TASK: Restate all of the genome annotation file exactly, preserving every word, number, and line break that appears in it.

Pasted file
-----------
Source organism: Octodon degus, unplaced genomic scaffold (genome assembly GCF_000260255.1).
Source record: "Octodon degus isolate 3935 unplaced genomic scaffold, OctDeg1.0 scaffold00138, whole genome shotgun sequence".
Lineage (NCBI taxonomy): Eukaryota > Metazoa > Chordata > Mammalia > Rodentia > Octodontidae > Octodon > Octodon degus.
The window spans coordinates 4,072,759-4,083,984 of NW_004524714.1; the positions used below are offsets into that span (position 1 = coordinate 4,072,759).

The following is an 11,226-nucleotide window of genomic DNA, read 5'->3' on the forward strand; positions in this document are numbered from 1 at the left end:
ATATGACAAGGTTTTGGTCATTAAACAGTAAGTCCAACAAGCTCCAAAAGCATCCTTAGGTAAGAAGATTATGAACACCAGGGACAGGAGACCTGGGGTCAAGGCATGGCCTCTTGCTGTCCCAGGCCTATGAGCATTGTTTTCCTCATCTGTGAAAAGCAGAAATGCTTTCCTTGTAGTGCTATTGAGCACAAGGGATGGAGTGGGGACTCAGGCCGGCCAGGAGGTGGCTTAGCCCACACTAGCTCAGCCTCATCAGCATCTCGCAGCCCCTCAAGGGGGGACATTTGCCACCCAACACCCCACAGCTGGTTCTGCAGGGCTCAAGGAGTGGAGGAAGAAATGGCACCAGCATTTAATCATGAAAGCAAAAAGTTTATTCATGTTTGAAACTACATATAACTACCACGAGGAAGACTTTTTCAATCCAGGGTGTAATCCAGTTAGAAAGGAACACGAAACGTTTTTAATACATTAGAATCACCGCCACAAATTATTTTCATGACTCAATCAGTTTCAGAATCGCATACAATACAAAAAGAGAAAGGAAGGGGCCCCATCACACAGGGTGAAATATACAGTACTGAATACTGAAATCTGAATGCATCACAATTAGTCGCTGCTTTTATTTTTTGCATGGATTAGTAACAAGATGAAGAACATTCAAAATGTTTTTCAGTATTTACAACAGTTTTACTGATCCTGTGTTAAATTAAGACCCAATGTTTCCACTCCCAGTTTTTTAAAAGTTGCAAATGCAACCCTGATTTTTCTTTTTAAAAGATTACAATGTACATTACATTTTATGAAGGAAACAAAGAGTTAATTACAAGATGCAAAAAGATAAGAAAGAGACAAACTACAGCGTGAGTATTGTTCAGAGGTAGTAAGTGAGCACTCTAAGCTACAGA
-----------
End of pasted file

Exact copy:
Source organism: Octodon degus, unplaced genomic scaffold (genome assembly GCF_000260255.1).
Source record: "Octodon degus isolate 3935 unplaced genomic scaffold, OctDeg1.0 scaffold00138, whole genome shotgun sequence".
Lineage (NCBI taxonomy): Eukaryota > Metazoa > Chordata > Mammalia > Rodentia > Octodontidae > Octodon > Octodon degus.
The window spans coordinates 4,072,759-4,083,984 of NW_004524714.1; the positions used below are offsets into that span (position 1 = coordinate 4,072,759).

The following is an 11,226-nucleotide window of genomic DNA, read 5'->3' on the forward strand; positions in this document are numbered from 1 at the left end:
ATATGACAAGGTTTTGGTCATTAAACAGTAAGTCCAACAAGCTCCAAAAGCATCCTTAGGTAAGAAGATTATGAACACCAGGGACAGGAGACCTGGGGTCAAGGCATGGCCTCTTGCTGTCCCAGGCCTATGAGCATTGTTTTCCTCATCTGTGAAAAGCAGAAATGCTTTCCTTGTAGTGCTATTGAGCACAAGGGATGGAGTGGGGACTCAGGCCGGCCAGGAGGTGGCTTAGCCCACACTAGCTCAGCCTCATCAGCATCTCGCAGCCCCTCAAGGGGGGACATTTGCCACCCAACACCCCACAGCTGGTTCTGCAGGGCTCAAGGAGTGGAGGAAGAAATGGCACCAGCATTTAATCATGAAAGCAAAAAGTTTATTCATGTTTGAAACTACATATAACTACCACGAGGAAGACTTTTTCAATCCAGGGTGTAATCCAGTTAGAAAGGAACACGAAACGTTTTTAATACATTAGAATCACCGCCACAAATTATTTTCATGACTCAATCAGTTTCAGAATCGCATACAATACAAAAAGAGAAAGGAAGGGGCCCCATCACACAGGGTGAAATATACAGTACTGAATACTGAAATCTGAATGCATCACAATTAGTCGCTGCTTTTATTTTTTGCATGGATTAGTAACAAGATGAAGAACATTCAAAATGTTTTTCAGTATTTACAACAGTTTTACTGATCCTGTGTTAAATTAAGACCCAATGTTTCCACTCCCAGTTTTTTAAAAGTTGCAAATGCAACCCTGATTTTTCTTTTTAAAAGATTACAATGTACATTACATTTTATGAAGGAAACAAAGAGTTAATTACAAGATGCAAAAAGATAAGAAAGAGACAAACTACAGCGTGAGTATTGTTCAGAGGTAGTAAGTGAGCACTCTAAGCTACAGA